- “The Phobos Experience” by Mary Robinette Kowal (alternate history short story)
- “The Prevaricator” by Matthew Hughes (fantasy short story)
- “The Queen of the Peri Takes Her Time” by Corey Flintoff (fantasy short story)
- “Freezing Rain, a Chance of Falling” by L. X. Beckett (science fiction novella)
- “The Adjunct” by Cassandra Rose Clarke (fantasy short story)
- “Visible Cities” by Rachel Pollack (fantasy novelette)
- “Bedtime Story” by James Sallis (science fiction short story)
- “Morbier” by R. S. Benedict (time travelish short story)
- “Hainted” by Ashley Blooms (fantasy short story)
- “Broken Wings” by William Ledbetter (science fiction novelette)
The July/August F&SF features Martian cover art with related opening and closing stories. This might lead one to expect a very science fictional issue but half the issue is pure fantasy while only a couple of the SF tales are thoroughly SF. Whatever the genre, while this lacks many great stories, it’s full of good ones and makes for a good read.
“The Phobos Experience” takes us back in time to an alternate 1970s with a Martian colony and features a heroine with vertigo who accompanies two other soldiers to explore the cave system in Phobos which has been the object of disinformation and is now being used as a piece in a game between civilian and military authorities. “Broken Wings” takes us more traditionally to an inhabited Deimos of the future and features a paraplegic heroine and her obese love interest who has discovered an alien artifact which is sought after by an inspector and pirates. (“Phobos” had a whiff of space pirates, too.) This latter tale is unabashedly neo-pulp and rather fun.
Of the remaining not-entirely-fantasy tales, “Morbier” is a tale which tries to toe the line between mainstream and time travel with a skeptical narrator and her girlfriend who claims to be a time traveler. This tale uses a very uncommon cheese metaphor in this slight extension of a very common time travel motif. “Bedtime Story” is another one of those New Wavy “make a comment on the human condition… hm, let’s throw in inscrutable offstage aliens as the metaphorical gimmick” apocalyptic short-shorts. “Freezing Rain” is initially so choked with “future lingo” that it is off-putting but becomes more readable as it goes on. A journalist who wants to be a musician has had all his “social credit” destroyed* due to an unfortunate incident and falls into the clutches of an obscenely wealthy old woman who is an artist of a very peculiar sort as he tries to make a deal to get an illegal brain-enhancing drug in exchange for undergoing unnecessary chemotherapy at a corrupt clinic as both part of his journalism and her “art.” While the woman may be a symbol of the rapacious wealthy and there are such people, she’s still hard to believe as a character and the journalist is unengaging even though he’s the focal point. Despite these problems, the story becomes quite powerful and even horrifying until it reaches its somewhat muddled, improbable end.
Turning to the fantasies, “Visible Cities” is connected to other stories and may appeal more to fans of those but, taken by itself, is a fairly dull tale with no discernible connection between its scenes which depict a woman training to be a sort of sorceress and then losing track of and seeking to reconnect with her teacher. “The Prevaricator” is a much lighter and more entertaining tale about a scam artist figuring out what he thinks is an easier way to get his riches and joining forces with a wizard to scare the people into paying money to avoid having a wizard for a neighbor. Naturally, things don’t go entirely as planned. “The Adjunct” is also a light tale (for one set at Miskatonic University, anyway) and as cheese metaphors are uncommon, so are tales about citation systems from hell. A professor has to deal with “CFSR” when she just wants to be able to tell her students to use MLA. When she learns more about CFSR, things only get worse. “Queen of the Peri” is more serious but still breezy, as a race car driver seeks help for his problem with an angry peri (Persian winged spirit) first from an old man known for having had a similar problem and, ultimately, from a djinn. “Hainted” isn’t light at all and is probably the most impressive tale of the issue. Young Dallas is a coal-miner’s daughter and has noticed problems with her dad and his relation to both mother and daughter. Turns out that an important piece of him has been broken off down in the mines and she needs to get that haint to rejoin him. She gets her best friend’s dad to guide her down the mines to where the haints work but must do the hard part herself and it turns out to be much harder than she imagined. The haints are vividly conceived and are indeed, quite haunting. The journey below is powerful and painful and may resonate on personal, familial, and social levels.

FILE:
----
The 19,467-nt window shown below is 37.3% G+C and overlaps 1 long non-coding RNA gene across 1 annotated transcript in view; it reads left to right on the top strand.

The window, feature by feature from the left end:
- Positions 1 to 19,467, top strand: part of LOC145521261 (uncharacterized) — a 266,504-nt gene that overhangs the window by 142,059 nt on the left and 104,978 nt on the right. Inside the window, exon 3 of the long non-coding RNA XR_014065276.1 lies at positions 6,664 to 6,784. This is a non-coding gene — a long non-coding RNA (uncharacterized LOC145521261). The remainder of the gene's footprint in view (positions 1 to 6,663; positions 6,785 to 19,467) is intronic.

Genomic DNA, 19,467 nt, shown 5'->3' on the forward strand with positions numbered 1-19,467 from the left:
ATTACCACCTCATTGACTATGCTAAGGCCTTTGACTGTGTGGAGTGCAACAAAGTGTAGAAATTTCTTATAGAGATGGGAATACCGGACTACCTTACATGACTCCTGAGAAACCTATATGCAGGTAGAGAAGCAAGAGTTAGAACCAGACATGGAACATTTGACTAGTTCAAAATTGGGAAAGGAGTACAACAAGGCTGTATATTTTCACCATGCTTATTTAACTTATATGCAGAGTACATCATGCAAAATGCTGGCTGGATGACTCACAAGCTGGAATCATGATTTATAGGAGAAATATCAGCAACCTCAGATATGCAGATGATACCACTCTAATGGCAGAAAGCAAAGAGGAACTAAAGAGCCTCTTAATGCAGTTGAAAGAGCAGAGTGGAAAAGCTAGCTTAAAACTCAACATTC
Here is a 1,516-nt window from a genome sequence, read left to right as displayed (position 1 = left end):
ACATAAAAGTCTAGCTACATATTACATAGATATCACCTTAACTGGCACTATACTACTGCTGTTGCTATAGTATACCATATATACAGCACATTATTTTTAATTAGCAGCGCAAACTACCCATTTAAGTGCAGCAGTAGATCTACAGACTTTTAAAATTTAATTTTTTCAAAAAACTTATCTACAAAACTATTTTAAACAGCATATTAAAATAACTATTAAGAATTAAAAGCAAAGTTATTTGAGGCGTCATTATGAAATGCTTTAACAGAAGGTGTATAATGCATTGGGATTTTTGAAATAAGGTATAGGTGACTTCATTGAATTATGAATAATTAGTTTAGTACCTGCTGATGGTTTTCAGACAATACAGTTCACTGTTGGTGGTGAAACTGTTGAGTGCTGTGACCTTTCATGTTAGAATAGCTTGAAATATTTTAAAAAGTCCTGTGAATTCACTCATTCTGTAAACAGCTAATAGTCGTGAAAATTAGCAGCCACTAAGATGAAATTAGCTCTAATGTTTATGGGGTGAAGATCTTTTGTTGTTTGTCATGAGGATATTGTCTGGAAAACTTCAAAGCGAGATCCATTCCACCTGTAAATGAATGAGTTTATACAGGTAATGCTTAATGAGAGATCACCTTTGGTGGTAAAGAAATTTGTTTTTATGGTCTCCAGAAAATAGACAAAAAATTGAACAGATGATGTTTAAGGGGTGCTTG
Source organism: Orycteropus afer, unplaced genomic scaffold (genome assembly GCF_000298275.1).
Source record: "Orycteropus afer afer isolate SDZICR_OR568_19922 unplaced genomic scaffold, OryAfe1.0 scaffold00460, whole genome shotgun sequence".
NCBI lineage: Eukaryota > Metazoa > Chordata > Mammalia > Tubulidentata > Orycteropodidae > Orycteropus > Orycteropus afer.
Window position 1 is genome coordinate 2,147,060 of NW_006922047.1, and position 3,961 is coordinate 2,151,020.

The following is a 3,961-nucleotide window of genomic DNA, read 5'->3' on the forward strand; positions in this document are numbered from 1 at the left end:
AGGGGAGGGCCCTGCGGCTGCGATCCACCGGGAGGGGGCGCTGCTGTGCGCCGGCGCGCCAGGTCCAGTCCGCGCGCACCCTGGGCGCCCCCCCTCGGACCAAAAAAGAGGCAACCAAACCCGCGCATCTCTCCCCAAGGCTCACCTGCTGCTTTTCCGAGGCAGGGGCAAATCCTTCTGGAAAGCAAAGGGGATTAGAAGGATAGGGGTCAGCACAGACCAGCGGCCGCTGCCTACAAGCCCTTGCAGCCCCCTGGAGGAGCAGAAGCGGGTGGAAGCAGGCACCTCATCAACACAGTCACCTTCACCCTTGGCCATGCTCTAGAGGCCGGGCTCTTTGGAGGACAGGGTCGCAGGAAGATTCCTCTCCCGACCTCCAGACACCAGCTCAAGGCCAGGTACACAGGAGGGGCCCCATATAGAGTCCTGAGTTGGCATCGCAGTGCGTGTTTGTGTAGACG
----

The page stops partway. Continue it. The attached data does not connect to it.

* The editorial blurb says, “Creative people, like writers, have some of the most experience with this awkward collision of social capital and the new gig economy, but the novella that follows is the first across our transom that fully imagines a near future where this trend is pushed to its potential extreme.” While he’s speaking only of F&SF and may also set a high bar for “fully,” all I can say is that I’ve read a lot of stories a lot like it in this regard. Some examples from just the past six months:
- “Black Friday” by Alex Irvine (Tor.com)
- “#CivilWarVintage” by Nan Craig (Terraform)
- “Confessions of a Con Girl” by Nick Wolven (Asimov’s)
- “Life from the Sky” by Sue Burke (Asimov’s)
- “Logistics” by A.J. Fitzwater (Clarkesworld)
- “The Narcissus of Titan” by Tyler Wells Lynch (Terraform)
- “Razzibot” by Rich Larson (Analog)
- “The Streaming Man” by Suzanne Palmer (Analog)
- “Sucks (to Be You)” by Katharine Duckett (Uncanny)
- “Top of Show” by James Rowland (Compelling)